Review: Flora & Ulysses: The Illuminated Adventures

Flora & Ulysses


Flora & Ulysses: The Illuminated Adventures
Written by Kate DiCamillo
Illustrated by K. G. Campbell
Published by Candlewick Press (2013)
Ages 8-12

My Rating: 5 Stars

Review:
I’d wanted to read something by Kate DiCamillo for a few months. Her name and face kept popping up all over the place. It makes sense, seeing as she was named the National Ambassador for Young People’s Literature for 2014–2015. When it came down to choosing which book to read first, I simply couldn’t resist the one with a young girl and a flying squirrel on the cover.

Flora & Ulysses: The Illuminated Adventures is a middle-grade novel about ten-year old Flora Belle Buckman, a self-described “natural-born cynic.” Her parents are divorced, and Flora feels alone in the world. She lives with her mother, a distracted romance novelist. Flora only sees her father on the weekends and misses the special bond they had reading comic books together. Flora’s favorite comic book, The Illuminated Adventures of the Amazing Incandesto!, helps her make sense of a seemingly crazy world. When a squirrel is surprisingly sucked up by the neighbor’s vacuum cleaner, Flora Belle runs to the rescue. What follows are a whole lot of “unanticipated occurrences” that change Flora and everyone around her. Would you find reasons to hope if your champion was a flying superhero squirrel who writes poetry? I sure would.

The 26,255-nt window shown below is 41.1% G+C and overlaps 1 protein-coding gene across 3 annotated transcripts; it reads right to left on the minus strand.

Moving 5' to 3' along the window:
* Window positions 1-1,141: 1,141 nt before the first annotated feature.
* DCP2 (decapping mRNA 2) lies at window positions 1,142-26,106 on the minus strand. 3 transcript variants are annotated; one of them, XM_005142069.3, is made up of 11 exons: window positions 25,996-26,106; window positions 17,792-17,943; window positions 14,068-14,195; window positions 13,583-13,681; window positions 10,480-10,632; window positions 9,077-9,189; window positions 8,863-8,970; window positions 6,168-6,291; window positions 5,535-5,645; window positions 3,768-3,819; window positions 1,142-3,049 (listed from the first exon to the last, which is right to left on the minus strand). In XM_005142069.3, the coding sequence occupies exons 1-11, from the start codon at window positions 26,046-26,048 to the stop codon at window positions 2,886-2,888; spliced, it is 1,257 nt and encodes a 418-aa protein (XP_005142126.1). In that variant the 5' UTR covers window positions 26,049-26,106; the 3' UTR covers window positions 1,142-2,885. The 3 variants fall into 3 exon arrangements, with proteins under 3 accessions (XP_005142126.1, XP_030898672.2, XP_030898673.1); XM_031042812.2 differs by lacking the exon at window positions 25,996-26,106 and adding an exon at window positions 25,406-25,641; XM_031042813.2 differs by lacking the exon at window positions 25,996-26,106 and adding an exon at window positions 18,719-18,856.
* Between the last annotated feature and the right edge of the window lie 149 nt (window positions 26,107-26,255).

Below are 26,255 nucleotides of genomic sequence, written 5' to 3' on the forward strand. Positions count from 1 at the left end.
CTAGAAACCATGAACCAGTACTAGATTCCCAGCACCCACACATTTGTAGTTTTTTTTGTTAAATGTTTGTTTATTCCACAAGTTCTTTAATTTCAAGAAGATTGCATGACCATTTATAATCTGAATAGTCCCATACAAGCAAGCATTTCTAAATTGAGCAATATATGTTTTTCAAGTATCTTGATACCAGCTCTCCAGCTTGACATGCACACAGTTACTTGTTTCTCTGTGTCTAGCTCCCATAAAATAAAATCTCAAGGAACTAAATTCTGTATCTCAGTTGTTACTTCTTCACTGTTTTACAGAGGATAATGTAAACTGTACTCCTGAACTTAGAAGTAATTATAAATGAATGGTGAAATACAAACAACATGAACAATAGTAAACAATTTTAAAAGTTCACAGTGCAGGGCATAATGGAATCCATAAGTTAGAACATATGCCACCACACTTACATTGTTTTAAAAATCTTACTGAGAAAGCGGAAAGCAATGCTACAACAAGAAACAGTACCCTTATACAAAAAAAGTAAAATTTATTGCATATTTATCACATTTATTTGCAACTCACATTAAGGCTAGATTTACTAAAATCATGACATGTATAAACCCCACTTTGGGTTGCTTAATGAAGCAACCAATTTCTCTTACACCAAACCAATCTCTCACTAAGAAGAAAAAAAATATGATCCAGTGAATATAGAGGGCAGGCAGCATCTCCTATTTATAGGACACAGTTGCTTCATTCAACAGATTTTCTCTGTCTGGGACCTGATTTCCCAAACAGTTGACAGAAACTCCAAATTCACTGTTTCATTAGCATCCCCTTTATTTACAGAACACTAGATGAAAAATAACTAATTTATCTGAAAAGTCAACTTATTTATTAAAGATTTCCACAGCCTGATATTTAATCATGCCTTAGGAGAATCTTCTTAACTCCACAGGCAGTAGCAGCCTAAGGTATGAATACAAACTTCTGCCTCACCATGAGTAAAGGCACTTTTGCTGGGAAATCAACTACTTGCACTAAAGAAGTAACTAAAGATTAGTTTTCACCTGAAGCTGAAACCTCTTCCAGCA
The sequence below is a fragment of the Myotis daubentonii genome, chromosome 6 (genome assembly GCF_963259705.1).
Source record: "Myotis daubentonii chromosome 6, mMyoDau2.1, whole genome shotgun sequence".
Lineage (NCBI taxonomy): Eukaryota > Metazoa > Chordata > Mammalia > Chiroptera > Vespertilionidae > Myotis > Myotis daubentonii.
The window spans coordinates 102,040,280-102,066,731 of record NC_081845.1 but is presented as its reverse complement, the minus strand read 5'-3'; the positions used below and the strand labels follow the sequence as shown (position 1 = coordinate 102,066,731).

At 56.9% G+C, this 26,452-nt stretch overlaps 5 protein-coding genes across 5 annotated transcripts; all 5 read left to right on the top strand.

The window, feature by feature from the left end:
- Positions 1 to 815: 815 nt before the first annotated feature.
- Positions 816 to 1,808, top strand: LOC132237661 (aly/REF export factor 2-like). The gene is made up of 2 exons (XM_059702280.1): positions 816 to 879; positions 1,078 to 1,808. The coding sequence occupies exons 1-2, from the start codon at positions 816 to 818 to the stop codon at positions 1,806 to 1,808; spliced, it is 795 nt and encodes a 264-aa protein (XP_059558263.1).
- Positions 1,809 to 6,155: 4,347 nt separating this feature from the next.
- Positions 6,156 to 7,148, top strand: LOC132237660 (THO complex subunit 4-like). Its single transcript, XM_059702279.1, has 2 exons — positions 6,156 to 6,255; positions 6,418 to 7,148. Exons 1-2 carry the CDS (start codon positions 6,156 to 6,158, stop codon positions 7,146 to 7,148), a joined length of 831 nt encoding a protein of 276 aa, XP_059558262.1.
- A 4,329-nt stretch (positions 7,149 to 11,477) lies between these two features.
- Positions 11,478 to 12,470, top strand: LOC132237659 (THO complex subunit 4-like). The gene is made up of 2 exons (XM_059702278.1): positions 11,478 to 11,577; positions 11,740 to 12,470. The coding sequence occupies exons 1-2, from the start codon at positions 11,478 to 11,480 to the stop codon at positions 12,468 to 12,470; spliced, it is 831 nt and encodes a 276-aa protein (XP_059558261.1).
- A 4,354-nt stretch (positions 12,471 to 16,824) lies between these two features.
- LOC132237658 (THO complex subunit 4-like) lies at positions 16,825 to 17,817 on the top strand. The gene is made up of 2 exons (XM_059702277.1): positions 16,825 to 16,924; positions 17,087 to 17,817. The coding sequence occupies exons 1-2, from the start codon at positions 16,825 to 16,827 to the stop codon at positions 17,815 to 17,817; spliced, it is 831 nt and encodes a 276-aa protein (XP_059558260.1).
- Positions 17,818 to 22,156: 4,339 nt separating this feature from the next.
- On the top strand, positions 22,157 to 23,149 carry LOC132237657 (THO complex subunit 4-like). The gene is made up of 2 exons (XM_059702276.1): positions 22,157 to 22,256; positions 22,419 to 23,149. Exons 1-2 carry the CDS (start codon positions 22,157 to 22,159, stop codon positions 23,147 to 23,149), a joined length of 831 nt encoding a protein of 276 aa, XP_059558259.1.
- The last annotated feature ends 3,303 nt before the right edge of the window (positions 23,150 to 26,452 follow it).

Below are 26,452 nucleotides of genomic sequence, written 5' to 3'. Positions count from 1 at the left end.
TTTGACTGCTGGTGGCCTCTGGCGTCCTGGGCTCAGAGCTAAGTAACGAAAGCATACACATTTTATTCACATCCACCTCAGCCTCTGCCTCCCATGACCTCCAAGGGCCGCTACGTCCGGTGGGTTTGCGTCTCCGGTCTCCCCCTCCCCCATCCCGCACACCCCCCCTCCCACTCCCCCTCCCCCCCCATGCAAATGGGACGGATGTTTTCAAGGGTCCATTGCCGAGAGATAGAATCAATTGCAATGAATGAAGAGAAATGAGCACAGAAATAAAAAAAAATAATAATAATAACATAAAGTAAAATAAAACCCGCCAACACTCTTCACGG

Kate DiCamillo has been called a master storyteller. It’s a well-deserved description. What makes Flora & Ulysses: The Illuminated Adventures special is that it addresses tough issues, like loneliness and divorce, with a sense of humor.

There is so much love in this book. The way that Ulysses feels passionately about life after being born anew as a superhero squirrel is genuinely heartwarming. His love of poetry and love of Flora make it seem like anything is possible.

Another element that enriches the story is Flora’s discovery of friendship with William Spiver, a quirky kid who is in many ways a mirror for Flora’s loneliness. His quirks annoy her, but she can’t help but find comfort in his presence. He chips away at her cynicism, while the larger story elements propel her toward hope.

Flora & Ulysses: The Illuminated Adventures is a journey of discovery. A young girl in a mixed-up world discovers that not everything is what it seems to be. She is loved, and sometimes, it’s okay to have hope.

The comic-book elements, illustrated by K.G. Campbell, are integral to the story – and they’re funny – making the book an excellent choice for younger or more reluctant readers.

Flora & Ulysses: The Illuminated Adventures is the winner of the 2014 Newbery Medal.

FTC Required Disclosure: This blog features Amazon Associate links, including linked images. Purchases made through these affiliate links will result in a my receiving a small commission. This applies to all products purchased at Amazon through the link, regardless of whether or not I’ve mentioned the product on this blog. All reviews are my own opinion. I am not paid in any other form to write reviews.

Review: Rosie Revere, Engineer

Rosie Revere, Engineer